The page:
Dec 25 09 1:13 PM

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Hi friends,

The real existence of hell is irrefutably taught in Scripture as both a place of the wicked dead and a condition of retribution for unredeemed man. It is plain that 'to die in sin' is a dreadful thing. [e.g. Ez.3:18; NIV footnote].  

The nature of hell is indicated by the repeated reference to eternal punishment [Mt.25:46], eternal fire [Mt.18:8, Jude 7], everlasting chains [Jude 6], the pit of the Abyss [Rev.9:2, 11], outer darkness [Mt.8:12], the wrath of God [Rom.2:5, second death [Rev.21:8], eternal destruction from the face of God [2 Thes.1:9], and eternal sin [Mk.3:29]. While some of these terms are symbolic and descriptive, they connote real entities, about whose existence there can be no doubt."

To start from the beginning, both the English term Hell, as well as the Greek term Hades come from the transliteration of the OT Hebrew term, Sheol - which has several meanings. Therein comes the problem.

First of all, the direction for Sheol is always downward, into the earth below. The first meaning for Sheol, is simply reference to the grave for the dead body. All in all, Sheol was believed to be temporary, in connection with the wicked, but not the righteous, which will be covered a little later on.

Secondly, both the wicked as well as the righteous spirit/souls went to Sheol when the body died, in the OT [See Jesus narrative in Lk.16:19-31 about Lazarus and the rich man, which is a perfect profile of Sheol]. The righteous went there because it is impossible for the blood of bulls and goats to take away sins, according to Heb.10:4. Therefore, the righteous ones in Sheol, had to await Jesus death and resurrection before their sins were forgiven them, as Paul explains in Rom.3:25-26, as well as in Ps.49:14-15.

Thirdly, documentation Sheol was the place where the wicked went, separated from God and awaiting judgement, in Ps.6:5; 30:3, 9; 88:3-6; Job 17:13-16 and Isa.38:18.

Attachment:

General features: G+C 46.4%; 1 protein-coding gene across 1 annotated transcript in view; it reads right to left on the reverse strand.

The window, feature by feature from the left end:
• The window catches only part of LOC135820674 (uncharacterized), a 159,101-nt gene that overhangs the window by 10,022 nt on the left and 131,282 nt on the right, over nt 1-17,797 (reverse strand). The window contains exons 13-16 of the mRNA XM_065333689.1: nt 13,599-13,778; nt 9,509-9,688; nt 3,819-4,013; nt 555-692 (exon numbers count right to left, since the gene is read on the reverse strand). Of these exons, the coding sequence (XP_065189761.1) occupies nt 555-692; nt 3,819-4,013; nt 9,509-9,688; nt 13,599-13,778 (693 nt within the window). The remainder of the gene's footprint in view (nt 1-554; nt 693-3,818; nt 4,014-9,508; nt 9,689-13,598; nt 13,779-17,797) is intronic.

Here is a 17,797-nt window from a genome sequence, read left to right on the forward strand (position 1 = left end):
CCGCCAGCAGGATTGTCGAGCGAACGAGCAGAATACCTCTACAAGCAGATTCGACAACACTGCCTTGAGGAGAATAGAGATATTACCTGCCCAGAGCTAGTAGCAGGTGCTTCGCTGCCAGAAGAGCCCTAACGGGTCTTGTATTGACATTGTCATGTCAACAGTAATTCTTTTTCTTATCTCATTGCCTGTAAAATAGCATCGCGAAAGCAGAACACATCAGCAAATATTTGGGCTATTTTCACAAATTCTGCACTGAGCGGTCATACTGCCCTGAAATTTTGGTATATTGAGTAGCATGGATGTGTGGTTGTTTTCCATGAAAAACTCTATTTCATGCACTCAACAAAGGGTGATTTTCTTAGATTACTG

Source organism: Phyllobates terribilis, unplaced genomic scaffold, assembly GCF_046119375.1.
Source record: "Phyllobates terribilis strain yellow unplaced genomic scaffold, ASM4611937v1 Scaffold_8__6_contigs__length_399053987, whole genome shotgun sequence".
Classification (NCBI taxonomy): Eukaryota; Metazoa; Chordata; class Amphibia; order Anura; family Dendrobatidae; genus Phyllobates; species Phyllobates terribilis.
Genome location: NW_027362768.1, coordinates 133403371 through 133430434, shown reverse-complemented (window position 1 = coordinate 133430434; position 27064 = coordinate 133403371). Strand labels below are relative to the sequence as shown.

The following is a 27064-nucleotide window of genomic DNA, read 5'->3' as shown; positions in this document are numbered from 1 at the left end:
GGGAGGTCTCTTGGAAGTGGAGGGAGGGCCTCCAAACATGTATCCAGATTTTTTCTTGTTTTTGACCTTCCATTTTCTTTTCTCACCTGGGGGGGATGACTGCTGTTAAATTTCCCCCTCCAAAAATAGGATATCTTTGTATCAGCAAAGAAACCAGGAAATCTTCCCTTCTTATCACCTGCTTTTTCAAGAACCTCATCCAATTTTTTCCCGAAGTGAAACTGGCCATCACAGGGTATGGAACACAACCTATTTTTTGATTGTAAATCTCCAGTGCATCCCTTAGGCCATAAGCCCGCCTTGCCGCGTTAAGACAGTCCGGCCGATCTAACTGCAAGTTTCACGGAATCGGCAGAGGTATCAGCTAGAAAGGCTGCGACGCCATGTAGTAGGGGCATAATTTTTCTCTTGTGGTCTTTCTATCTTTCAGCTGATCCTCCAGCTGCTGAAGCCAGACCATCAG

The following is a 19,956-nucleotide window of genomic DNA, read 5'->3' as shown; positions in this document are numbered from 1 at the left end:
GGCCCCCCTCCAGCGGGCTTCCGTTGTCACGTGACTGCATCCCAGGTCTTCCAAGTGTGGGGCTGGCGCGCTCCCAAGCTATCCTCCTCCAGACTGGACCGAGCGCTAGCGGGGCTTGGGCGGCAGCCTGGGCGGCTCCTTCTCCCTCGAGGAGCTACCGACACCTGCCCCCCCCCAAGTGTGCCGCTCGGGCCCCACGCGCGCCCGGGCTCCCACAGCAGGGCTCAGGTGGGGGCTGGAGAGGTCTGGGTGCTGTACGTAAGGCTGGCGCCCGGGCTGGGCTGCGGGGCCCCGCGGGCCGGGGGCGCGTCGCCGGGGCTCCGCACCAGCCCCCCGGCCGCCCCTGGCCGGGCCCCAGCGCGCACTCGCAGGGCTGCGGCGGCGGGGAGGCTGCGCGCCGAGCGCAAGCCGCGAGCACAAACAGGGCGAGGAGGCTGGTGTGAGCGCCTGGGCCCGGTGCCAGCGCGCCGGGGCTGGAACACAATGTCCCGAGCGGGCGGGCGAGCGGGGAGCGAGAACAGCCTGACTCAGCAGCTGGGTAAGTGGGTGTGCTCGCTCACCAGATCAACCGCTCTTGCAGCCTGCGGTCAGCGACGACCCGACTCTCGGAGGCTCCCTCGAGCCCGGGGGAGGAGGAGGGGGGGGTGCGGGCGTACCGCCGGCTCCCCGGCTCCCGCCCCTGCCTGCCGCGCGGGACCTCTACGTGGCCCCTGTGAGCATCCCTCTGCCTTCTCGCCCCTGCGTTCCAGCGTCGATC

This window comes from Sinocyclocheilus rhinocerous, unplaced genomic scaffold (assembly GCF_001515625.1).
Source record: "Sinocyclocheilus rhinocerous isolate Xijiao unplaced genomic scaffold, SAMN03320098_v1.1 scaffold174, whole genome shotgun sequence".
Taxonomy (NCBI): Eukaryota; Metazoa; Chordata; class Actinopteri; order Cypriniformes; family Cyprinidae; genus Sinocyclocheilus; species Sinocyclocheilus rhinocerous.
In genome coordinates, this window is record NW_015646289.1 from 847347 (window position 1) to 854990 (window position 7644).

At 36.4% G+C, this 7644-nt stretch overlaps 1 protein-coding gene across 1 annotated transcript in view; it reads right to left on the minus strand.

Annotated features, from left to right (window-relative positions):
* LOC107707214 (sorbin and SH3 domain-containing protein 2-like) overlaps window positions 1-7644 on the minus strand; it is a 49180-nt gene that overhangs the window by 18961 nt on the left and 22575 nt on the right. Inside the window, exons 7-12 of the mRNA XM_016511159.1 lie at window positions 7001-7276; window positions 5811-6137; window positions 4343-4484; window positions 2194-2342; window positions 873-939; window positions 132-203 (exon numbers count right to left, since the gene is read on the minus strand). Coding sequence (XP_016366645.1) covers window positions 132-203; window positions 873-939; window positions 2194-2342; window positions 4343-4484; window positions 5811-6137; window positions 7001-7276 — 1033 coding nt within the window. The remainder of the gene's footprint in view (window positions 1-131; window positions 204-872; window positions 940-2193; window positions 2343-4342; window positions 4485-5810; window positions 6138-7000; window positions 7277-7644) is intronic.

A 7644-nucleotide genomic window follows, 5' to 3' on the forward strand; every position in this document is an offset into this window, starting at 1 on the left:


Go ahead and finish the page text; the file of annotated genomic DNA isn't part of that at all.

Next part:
The next important element in the development of Hell, comes from the Hebrew term, 'Topheth,' which means, 'Place of fire,' that was located in the Valley of [ben] Hinnom,' or the Valley of the son of Hinnom,' or just plain, 'the Valley of Hinnom' [It is now nothing but a rubbish dump, with the fire going continually as a reminder of its origins, as follows:

It received its name from the wicked kings of Judah, Ahaz and Manasseh, who sacrificed their own children to the god, Molech, through the fire at that location, which formed part of the border between Judah and Benjamin. [2 Kgs.16:3 and 2 Chr.28:3 re Ahaz, and 2 Kgs.21:6 and 2 Chr.33:6 re Manasseh].

The Greeks used the term, Gehenna [Also geenna], to describe the Valley of the son of Hinnom, meaning, the 'place of fire,' or, in English, 'The Lake of Fire," the place of permanent punisment for the wicked. Jesus used this very term in the following passages of Scripture that were rendered 'Hell' in the KJV. [Mt.5:22, 29, 30; 10:28; 18:9; 23:15, 33; Mk.9:43, 45, 47; Lk.12:5. James also used it in Jas.3:6]. In each case, Jesus clearly meant, permanent punishment.

The Greek term Hades is used to describe the 'state of the dead,' and was considered temporal, in contrast to the permanent punishment of the wicked, described by their term, "Gehenna." Hades was the Greek god of the lower regions. The KJV rendered it 'Hell' ten times.

Therefore, there are two parts to Hell: those in [temporal] Sheol, Hades and Hell, awaiting the second resurrection and great white throne judgement, and those whose names are not found written in the book of life, will be thrown into the Lake of Fire - along with death, and [temporal] Hades [Sheol and Hell]. Rev.20:11-15.

See also:  http://carm.org/hell